The Nihon Review - Anime Reviews & Editorials

Nurarihyon no Mago – Sennen Makyou

Title: Nurarihyon no Mago – Sennen Makyou aka Nura: Rise of the Yokai Clan: Demon Capital
Genre: Action/Drama
Company: Studio DEEN
Format: 24 episodes
Date: 3 Jul 2011 -18 Dec 2011

Synopsis: Nura Rikuo and his clan have earned a reputation among other demon clans after their victory over the Shikoku clan, and peace has finally been restored in Japan. However, a new adversary has surfaced and it threatens to upset the balance between humans and demons for good. The new threat comes in the form of Hagoromo-Gitsune, an all-powerful fox demon that has reawakened after being defeated by Rikuo’s grandfather 400 years ago. Why has she risen again after all these years, and how will Rikuo defeat her when she has become much more powerful than before?

The Highlights
Ambiance: Much darker and focused than first season; less frills and more action.
Pacing: Inconsistent; brisk for some parts while sluggish for others.
Fight scenes: Passable but frequently intruded by excessive trash-talking and “Name-that-Move” sequences.
Characters: Too many introduced; interesting characters are not explored enough.
Ending
: An example of deus ex machina at its best.

One of the major problems with Nurarihyon no Mago is how boring and forgettable it is. It does nothing to differentiate itself from other shounen action titles out there; while there is one decent arc featuring a mildly interesting character, the rest of the story is awfully draggy and pedestrian. Sennen Makyou attempts to amend that, and to some effect, it has paid off with a few decent results. The scale is grander and the plot cogwheel spins faster this time. Unfortunately, it hasn’t fixed some of its old habits; there are too many characters, both old and new, on deck and fight scenes are still littered with tropes. It’s a show that’s a slight improvement from the first season but it doesn’t break out of the mediocrity mold.

Right from the second episode, Sennen Makyou‘s ambiance is different from before. The tone is much darker and there’s an unsettling feeling that something grim and catastrophic is brewing. More significantly, the focus shifts more towards the youkai aspect of the Nurarihyon outline as it explores Nura Rikuo’s non-human identity, which is arguably the more interesting aspect of the titular character. The pacing too has stepped up by a few notches; while the first season’s pacing is comparable to a snail crossing a road, the development this time is more accelerated. Although things can be a bit sluggish at times, the pacing picks up and events occur as the story progresses.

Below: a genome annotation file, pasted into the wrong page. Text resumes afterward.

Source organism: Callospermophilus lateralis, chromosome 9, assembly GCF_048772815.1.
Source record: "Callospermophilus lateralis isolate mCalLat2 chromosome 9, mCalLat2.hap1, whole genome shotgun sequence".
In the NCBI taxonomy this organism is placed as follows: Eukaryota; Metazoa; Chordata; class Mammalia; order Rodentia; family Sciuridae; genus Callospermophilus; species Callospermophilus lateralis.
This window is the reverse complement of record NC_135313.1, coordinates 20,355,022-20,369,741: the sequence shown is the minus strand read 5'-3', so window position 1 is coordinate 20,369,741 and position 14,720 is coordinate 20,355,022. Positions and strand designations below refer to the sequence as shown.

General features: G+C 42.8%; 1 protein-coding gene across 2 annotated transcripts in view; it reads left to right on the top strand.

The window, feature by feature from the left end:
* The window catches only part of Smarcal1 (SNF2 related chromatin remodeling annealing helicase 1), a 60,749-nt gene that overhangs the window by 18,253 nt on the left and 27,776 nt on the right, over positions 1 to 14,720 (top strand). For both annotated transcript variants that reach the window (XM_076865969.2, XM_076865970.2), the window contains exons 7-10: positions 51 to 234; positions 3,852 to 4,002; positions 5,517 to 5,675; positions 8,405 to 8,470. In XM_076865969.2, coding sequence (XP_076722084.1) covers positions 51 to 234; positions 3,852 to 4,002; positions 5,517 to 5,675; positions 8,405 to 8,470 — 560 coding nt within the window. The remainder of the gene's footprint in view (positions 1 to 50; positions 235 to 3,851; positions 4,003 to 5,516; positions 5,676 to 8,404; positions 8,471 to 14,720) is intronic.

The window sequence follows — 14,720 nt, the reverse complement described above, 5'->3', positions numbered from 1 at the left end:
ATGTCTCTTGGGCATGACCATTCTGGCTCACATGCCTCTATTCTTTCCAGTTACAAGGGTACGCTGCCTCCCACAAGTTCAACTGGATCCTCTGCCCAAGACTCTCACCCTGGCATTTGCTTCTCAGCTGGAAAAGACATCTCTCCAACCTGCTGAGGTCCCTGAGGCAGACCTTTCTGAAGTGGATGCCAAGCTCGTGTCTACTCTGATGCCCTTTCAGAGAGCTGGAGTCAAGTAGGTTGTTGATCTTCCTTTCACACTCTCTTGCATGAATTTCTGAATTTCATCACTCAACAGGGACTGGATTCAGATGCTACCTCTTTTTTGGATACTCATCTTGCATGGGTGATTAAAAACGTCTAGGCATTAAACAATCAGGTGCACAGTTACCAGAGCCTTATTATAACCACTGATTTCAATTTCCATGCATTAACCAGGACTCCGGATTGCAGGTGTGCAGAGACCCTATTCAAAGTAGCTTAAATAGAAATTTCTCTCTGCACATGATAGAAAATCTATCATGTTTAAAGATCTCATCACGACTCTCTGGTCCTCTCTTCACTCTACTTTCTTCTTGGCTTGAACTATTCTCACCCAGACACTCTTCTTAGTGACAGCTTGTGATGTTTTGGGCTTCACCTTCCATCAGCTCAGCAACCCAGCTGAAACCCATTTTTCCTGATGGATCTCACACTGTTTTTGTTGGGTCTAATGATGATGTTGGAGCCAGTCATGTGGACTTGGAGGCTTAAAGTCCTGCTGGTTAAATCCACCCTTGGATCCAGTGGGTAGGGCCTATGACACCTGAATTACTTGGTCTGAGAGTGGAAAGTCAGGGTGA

But, not much to my surprise, it returns to its old ways and employs storytelling tactics that are synonymous with most shounen action titles, namely fighting sequences bogged down by plethoric trash talk and ego-boosting dialogue. The posturing dialogue, coupled with a lack of action and tacky “Name-that-Move” sequences more often than not kill any excitement the scene may have had. Another pet problem both seasons exhibit is their tendency to have too many characters. Even before the incumbent characters get their time to shine under the spotlight, new main and supporting characters end up tussling for screen time. In the end, potentially intriguing characters like Ryuuji and Akifusa are deprived of attention and fade into the background just when their characters begin to show interesting points. And then, there’s also the issue of Rikuo’s school friends who don’t add anything to the plot whatsoever, serving as nothing more than excess fat to the already bloated cast.

It’s good to see that Sennen Makyou tried to do something different by re-tuning the atmosphere and introducing new blood into the cast, making this season a tad better. But it has yet to solve the bigger root problems that existed since the previous season. In order to be substantially better, it has to trim down the cast, focus more on characterization and revise their action sequences. Cynically, I don’t believe I’m going to see those changes in the next season (if any) and I’d rather not hope for them to not disappoint myself. This is a shounen genre after all, and it’s a rather tall order to see such series take a stab at breaking convention and attempt something bold and deep.

The Rating: 5
5/10

Reviewed by: AC

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